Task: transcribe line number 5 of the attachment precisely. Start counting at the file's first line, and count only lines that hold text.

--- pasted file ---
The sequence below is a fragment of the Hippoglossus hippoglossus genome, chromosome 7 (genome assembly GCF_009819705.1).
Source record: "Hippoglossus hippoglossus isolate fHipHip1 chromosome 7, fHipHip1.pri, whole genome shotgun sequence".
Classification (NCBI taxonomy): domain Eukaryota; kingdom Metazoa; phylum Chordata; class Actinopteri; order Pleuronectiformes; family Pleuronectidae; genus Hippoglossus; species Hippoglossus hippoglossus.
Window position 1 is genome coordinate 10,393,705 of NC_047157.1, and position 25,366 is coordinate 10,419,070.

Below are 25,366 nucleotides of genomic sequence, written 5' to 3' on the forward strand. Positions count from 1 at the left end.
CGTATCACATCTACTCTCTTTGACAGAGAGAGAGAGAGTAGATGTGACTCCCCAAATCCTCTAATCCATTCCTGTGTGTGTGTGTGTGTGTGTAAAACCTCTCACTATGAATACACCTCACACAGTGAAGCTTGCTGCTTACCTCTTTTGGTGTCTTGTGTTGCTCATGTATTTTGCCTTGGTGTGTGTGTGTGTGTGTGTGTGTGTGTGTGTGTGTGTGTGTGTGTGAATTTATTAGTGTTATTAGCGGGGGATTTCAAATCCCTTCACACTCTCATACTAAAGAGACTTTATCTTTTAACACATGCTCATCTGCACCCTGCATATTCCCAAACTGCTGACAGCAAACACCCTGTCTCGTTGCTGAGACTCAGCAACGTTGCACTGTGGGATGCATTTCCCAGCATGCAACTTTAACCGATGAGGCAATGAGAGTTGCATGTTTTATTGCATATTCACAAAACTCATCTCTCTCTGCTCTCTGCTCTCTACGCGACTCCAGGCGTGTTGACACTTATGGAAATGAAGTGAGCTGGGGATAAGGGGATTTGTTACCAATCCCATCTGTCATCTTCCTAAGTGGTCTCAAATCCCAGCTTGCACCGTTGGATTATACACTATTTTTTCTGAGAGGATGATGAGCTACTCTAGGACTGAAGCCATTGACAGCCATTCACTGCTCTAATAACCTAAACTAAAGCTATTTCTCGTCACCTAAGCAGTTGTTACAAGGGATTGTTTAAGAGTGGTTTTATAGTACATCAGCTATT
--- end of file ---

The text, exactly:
Below are 25,366 nucleotides of genomic sequence, written 5' to 3' on the forward strand. Positions count from 1 at the left end.